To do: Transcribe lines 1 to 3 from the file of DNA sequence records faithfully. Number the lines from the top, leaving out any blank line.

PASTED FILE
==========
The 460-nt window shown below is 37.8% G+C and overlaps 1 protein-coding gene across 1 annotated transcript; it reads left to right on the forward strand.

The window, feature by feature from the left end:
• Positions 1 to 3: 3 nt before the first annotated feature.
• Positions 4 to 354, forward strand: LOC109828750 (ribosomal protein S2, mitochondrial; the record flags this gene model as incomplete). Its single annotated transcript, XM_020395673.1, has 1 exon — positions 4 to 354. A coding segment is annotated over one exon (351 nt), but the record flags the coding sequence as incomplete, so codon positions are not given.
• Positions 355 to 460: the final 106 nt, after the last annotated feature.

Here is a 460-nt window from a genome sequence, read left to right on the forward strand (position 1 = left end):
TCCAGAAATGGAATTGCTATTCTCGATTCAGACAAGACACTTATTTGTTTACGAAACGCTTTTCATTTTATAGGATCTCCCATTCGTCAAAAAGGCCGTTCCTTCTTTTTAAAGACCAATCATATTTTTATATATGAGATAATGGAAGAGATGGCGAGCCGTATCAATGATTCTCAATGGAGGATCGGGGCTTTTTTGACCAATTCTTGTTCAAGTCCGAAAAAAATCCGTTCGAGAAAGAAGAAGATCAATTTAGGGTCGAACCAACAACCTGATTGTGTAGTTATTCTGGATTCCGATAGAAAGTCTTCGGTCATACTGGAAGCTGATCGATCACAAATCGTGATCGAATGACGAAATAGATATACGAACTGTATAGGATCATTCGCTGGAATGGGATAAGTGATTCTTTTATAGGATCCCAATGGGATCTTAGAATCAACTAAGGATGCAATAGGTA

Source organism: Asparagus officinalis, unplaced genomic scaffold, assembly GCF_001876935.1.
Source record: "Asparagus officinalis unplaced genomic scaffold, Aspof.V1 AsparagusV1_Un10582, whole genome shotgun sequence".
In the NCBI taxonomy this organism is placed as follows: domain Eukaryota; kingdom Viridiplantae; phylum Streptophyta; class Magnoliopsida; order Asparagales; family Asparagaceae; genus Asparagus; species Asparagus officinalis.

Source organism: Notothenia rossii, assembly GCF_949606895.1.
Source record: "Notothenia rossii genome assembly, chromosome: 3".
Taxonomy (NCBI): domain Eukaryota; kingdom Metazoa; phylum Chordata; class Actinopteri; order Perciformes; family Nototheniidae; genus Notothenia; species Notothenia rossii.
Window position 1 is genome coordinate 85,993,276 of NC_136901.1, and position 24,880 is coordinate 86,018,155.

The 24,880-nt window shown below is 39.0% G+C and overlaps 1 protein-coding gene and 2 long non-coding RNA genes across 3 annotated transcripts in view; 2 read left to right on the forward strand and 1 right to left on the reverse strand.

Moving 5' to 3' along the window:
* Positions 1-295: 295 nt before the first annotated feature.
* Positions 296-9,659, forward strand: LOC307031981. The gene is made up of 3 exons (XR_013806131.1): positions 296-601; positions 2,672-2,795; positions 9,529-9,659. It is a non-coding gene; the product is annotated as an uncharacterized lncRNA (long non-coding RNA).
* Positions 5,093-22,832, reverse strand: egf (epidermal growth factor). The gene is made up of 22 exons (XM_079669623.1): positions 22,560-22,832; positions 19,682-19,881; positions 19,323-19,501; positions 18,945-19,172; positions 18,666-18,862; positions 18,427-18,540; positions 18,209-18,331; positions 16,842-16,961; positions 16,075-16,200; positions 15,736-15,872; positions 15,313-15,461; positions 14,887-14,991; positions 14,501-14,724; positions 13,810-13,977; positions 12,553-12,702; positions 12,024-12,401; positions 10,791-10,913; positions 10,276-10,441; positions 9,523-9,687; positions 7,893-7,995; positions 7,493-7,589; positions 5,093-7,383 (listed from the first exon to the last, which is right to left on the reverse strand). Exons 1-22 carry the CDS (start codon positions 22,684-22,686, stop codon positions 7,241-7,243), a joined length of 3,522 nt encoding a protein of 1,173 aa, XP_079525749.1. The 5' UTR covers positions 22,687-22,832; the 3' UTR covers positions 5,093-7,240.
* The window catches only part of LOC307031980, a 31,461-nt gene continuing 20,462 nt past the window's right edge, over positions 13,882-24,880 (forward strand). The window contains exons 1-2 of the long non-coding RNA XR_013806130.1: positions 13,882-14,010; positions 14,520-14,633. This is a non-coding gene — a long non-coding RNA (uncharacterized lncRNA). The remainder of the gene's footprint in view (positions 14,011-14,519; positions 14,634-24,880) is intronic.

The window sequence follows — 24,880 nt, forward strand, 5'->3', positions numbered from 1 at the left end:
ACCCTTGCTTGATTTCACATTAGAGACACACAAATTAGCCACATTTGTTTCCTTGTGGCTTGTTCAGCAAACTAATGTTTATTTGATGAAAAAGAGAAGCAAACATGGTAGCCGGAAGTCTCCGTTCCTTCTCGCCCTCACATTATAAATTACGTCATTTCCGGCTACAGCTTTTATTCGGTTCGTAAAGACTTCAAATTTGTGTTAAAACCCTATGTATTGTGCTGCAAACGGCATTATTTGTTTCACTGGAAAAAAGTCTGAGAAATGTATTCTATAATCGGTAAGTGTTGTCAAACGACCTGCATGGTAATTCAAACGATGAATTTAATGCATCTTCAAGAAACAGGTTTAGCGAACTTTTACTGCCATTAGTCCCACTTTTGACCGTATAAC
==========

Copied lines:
The 460-nt window shown below is 37.8% G+C and overlaps 1 protein-coding gene across 1 annotated transcript; it reads left to right on the forward strand.

The window, feature by feature from the left end:
• Positions 1 to 3: 3 nt before the first annotated feature.